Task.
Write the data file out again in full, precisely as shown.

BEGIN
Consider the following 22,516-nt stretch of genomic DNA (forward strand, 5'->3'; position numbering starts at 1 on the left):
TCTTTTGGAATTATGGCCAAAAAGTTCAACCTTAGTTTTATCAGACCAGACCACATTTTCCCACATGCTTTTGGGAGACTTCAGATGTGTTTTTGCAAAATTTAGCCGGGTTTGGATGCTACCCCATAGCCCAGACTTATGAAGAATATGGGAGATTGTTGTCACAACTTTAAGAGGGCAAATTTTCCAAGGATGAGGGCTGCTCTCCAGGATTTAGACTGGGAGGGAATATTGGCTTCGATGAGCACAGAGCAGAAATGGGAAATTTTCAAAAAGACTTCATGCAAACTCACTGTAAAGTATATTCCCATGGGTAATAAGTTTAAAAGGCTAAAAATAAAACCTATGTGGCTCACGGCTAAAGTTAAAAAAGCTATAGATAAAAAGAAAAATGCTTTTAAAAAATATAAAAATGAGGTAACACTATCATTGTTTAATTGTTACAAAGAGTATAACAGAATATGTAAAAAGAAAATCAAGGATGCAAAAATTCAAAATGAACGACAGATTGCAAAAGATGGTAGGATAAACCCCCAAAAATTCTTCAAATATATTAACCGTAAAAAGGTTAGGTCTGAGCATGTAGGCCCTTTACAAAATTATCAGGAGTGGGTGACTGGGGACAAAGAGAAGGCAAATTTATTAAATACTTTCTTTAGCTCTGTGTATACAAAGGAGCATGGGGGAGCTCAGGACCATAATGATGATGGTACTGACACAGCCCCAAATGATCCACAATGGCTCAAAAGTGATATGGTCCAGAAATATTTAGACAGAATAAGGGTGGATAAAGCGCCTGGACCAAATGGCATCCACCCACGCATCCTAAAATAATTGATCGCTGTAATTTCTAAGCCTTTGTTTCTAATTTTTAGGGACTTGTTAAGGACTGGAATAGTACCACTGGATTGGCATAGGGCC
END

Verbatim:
Consider the following 22,516-nt stretch of genomic DNA (forward strand, 5'->3'; position numbering starts at 1 on the left):
TCTTTTGGAATTATGGCCAAAAAGTTCAACCTTAGTTTTATCAGACCAGACCACATTTTCCCACATGCTTTTGGGAGACTTCAGATGTGTTTTTGCAAAATTTAGCCGGGTTTGGATGCTACCCCATAGCCCAGACTTATGAAGAATATGGGAGATTGTTGTCACAACTTTAAGAGGGCAAATTTTCCAAGGATGAGGGCTGCTCTCCAGGATTTAGACTGGGAGGGAATATTGGCTTCGATGAGCACAGAGCAGAAATGGGAAATTTTCAAAAAGACTTCATGCAAACTCACTGTAAAGTATATTCCCATGGGTAATAAGTTTAAAAGGCTAAAAATAAAACCTATGTGGCTCACGGCTAAAGTTAAAAAAGCTATAGATAAAAAGAAAAATGCTTTTAAAAAATATAAAAATGAGGTAACACTATCATTGTTTAATTGTTACAAAGAGTATAACAGAATATGTAAAAAGAAAATCAAGGATGCAAAAATTCAAAATGAACGACAGATTGCAAAAGATGGTAGGATAAACCCCCAAAAATTCTTCAAATATATTAACCGTAAAAAGGTTAGGTCTGAGCATGTAGGCCCTTTACAAAATTATCAGGAGTGGGTGACTGGGGACAAAGAGAAGGCAAATTTATTAAATACTTTCTTTAGCTCTGTGTATACAAAGGAGCATGGGGGAGCTCAGGACCATAATGATGATGGTACTGACACAGCCCCAAATGATCCACAATGGCTCAAAAGTGATATGGTCCAGAAATATTTAGACAGAATAAGGGTGGATAAAGCGCCTGGACCAAATGGCATCCACCCACGCATCCTAAAATAATTGATCGCTGTAATTTCTAAGCCTTTGTTTCTAATTTTTAGGGACTTGTTAAGGACTGGAATAGTACCACTGGATTGGCATAGGGCC